XOR art with Go

I wanted to learn a new programming language and looked at some of the most popular and well-liked ones, using the 2023 Stack Overflow Developer Survey as a starting point.

I started with studying Rust. Rust is really well liked on Stack Overflow, and I enjoyed learning it. There are a lot of things I like about it, but it focuses so much on efficiency and safety that the code tends to be pretty verbose. It has a lot of features—maybe too many for me. But if I were working on code that needed to be really fast and bullet-proof, I’d learn more Rust.

More recently I’ve been learning Go (aka Golang) using the Tour of Go web tutorial. The developers of Go wanted to merge the best parts of C (fast) and Python (easy), and I feel like they did a pretty good job. I found it much easier to learn than Rust, and I liked how simple they were able to keep the language.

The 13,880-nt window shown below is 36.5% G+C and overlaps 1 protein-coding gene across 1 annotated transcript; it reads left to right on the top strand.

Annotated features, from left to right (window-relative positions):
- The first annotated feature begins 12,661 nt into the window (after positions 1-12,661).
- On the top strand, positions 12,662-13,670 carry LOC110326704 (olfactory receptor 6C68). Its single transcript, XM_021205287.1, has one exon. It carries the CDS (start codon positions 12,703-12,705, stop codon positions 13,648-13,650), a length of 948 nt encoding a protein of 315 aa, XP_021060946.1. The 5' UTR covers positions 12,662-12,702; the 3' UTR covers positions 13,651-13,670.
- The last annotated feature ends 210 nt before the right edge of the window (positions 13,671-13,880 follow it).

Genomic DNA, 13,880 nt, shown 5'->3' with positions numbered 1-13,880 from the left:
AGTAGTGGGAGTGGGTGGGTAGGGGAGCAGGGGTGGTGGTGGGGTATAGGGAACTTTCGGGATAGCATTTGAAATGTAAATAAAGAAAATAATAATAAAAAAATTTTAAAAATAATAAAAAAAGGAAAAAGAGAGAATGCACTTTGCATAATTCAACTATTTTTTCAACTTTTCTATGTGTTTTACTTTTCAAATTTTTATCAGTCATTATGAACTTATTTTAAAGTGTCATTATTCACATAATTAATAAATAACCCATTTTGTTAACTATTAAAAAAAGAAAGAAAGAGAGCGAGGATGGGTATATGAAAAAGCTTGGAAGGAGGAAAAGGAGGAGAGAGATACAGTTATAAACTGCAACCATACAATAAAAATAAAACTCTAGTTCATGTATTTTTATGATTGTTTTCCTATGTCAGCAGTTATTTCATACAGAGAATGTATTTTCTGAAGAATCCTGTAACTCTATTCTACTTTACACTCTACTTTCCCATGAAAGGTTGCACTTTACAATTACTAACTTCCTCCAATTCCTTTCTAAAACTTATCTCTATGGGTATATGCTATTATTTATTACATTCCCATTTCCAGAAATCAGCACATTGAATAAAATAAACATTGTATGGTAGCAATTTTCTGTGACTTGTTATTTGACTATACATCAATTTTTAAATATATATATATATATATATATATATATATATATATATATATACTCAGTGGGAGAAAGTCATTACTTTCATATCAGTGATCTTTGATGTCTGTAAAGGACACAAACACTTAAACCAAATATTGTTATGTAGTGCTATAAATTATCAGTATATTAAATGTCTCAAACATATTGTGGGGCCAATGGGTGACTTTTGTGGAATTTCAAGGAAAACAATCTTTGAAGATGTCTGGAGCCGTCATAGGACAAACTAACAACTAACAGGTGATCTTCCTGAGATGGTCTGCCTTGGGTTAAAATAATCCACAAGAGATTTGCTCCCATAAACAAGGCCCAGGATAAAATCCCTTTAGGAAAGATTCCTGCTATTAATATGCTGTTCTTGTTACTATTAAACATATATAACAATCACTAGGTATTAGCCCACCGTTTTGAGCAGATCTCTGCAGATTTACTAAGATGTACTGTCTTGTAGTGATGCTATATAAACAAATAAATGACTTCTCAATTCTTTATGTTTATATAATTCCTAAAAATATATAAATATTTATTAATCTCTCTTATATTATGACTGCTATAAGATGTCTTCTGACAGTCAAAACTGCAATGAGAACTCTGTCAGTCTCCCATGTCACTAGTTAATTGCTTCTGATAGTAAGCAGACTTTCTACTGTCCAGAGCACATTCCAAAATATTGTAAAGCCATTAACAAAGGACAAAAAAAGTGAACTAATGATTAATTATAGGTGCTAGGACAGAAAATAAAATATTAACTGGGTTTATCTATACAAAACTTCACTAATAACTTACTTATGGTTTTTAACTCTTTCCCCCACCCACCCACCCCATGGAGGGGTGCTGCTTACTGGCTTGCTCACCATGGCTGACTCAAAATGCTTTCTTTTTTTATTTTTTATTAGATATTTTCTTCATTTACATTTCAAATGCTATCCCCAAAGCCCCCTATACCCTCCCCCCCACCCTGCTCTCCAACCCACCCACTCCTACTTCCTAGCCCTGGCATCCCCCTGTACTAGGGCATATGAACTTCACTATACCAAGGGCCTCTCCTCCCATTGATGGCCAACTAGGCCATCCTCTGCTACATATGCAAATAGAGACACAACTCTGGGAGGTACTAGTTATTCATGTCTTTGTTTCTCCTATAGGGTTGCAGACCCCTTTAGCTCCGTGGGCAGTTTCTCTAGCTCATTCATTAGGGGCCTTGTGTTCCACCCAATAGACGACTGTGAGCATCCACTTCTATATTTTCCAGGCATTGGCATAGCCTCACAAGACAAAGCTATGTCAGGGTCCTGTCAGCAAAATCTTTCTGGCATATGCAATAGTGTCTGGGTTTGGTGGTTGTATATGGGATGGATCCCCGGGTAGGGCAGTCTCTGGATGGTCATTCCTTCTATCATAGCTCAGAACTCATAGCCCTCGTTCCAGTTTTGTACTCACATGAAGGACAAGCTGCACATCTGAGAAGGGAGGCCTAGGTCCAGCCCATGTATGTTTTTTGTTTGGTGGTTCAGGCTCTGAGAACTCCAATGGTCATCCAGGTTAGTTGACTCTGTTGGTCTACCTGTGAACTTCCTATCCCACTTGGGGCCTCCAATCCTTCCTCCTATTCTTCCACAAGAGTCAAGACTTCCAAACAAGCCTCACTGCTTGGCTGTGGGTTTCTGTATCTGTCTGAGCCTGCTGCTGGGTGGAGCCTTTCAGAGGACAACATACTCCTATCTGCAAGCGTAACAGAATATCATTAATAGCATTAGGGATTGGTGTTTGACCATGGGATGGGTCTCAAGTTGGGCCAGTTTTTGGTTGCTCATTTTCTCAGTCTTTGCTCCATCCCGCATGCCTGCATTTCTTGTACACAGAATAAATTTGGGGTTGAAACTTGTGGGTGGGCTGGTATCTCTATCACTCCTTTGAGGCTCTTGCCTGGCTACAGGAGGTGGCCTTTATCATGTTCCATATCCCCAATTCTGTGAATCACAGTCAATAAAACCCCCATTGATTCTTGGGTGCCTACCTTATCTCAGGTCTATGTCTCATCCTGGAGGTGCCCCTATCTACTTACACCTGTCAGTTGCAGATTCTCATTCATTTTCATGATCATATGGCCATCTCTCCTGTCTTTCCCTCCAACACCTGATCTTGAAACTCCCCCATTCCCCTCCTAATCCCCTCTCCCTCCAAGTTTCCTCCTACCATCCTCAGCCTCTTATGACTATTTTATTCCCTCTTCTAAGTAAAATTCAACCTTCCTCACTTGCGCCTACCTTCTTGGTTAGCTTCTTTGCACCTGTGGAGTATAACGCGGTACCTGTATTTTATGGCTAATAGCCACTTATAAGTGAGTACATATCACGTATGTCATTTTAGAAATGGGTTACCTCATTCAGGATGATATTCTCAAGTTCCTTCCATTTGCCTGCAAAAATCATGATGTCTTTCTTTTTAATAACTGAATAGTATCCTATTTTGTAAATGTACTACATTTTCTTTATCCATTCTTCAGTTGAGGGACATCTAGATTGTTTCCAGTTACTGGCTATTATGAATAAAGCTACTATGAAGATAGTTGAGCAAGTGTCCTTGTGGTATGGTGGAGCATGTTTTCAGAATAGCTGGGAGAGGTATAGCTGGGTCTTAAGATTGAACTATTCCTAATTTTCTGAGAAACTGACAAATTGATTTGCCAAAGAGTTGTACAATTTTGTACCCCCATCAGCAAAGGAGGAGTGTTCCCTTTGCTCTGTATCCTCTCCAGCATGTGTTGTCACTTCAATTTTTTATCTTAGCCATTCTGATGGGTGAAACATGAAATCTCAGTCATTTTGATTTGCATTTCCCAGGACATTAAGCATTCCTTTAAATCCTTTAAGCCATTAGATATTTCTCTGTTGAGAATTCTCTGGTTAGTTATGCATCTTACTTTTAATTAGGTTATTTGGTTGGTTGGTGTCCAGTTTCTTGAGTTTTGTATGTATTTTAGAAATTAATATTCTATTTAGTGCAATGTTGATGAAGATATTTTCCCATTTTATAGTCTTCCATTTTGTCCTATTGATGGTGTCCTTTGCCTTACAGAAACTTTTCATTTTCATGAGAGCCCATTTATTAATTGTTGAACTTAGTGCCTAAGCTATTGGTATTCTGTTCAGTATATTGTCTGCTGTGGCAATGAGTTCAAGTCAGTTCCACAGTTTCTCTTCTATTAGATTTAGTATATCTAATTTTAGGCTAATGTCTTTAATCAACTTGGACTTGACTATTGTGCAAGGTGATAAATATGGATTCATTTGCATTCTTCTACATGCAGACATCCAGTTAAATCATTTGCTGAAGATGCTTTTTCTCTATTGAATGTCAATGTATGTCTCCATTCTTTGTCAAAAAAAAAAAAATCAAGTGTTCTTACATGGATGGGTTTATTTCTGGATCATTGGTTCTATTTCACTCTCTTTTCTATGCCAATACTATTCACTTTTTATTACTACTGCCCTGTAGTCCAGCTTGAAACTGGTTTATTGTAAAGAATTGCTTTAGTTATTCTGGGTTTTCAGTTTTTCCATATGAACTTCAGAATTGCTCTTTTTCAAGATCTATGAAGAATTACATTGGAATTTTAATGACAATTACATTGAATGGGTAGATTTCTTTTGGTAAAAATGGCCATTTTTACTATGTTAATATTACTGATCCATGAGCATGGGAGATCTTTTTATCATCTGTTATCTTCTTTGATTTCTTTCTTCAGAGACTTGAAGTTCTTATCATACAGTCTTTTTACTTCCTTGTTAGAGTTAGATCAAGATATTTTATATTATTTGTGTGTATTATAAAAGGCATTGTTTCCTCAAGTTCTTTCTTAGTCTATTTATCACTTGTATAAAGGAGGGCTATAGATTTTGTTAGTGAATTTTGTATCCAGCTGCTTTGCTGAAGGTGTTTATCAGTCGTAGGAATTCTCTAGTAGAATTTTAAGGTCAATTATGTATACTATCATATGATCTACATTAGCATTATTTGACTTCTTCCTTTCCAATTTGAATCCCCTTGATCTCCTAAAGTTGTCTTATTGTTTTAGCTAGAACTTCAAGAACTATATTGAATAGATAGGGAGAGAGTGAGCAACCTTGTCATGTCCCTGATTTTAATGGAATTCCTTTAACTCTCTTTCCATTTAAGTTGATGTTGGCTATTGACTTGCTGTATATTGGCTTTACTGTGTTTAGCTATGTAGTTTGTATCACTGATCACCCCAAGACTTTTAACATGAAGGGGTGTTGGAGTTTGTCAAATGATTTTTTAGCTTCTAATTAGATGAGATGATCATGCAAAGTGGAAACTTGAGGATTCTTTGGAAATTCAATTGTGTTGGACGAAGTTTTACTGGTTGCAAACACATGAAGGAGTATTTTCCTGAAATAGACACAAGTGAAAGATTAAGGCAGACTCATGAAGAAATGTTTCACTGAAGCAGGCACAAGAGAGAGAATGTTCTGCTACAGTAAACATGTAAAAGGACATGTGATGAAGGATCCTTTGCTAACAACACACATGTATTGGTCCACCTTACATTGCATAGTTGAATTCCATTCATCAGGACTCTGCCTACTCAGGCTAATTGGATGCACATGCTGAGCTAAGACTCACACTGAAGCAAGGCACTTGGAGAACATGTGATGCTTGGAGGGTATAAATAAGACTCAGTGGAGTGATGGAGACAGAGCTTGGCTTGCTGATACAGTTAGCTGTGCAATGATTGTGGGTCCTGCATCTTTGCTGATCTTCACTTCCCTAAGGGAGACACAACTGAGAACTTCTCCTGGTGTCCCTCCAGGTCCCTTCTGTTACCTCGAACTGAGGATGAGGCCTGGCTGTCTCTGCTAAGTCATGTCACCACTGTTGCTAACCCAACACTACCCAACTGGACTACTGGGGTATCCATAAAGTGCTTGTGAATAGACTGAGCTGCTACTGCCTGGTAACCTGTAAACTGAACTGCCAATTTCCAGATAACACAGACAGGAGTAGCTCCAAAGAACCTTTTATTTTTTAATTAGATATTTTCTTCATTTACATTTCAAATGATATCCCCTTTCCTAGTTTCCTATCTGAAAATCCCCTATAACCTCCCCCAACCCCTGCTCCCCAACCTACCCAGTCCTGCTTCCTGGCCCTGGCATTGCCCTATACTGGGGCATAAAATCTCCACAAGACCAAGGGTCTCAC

As I came to the conclusion of the tutorial, I used Go to generate a bunch of math-art pictures. Below are the two that I liked the most, with source code (which you can run and edit online at this Tour of Go page).

package main
import (
type Image struct{}
func (i Image) Bounds() image.Rectangle {
	return image.Rect(0, 0, 767, 767)
func (i Image) ColorModel() color.Model {
	return color.RGBAModel
// Here's the interesting part: A function that returns the RGBA color at
// each (x, y) coordinate.
func (i Image) At(x, y int) color.Color {
	xc, yc := (767.0/2)-float64(x), (767.0/2)-float64(y)
	d := int(math.Sqrt(xc*xc + yc*yc))
	v := (x ^ y) ^ d
	// Image 1
	// return color.RGBA{byte(v), byte(x^y), byte(d), 255}
	// Image 2
	return color.RGBA{byte(v^x), byte(v^y), byte(d), 255}
func main() {
	m := Image{}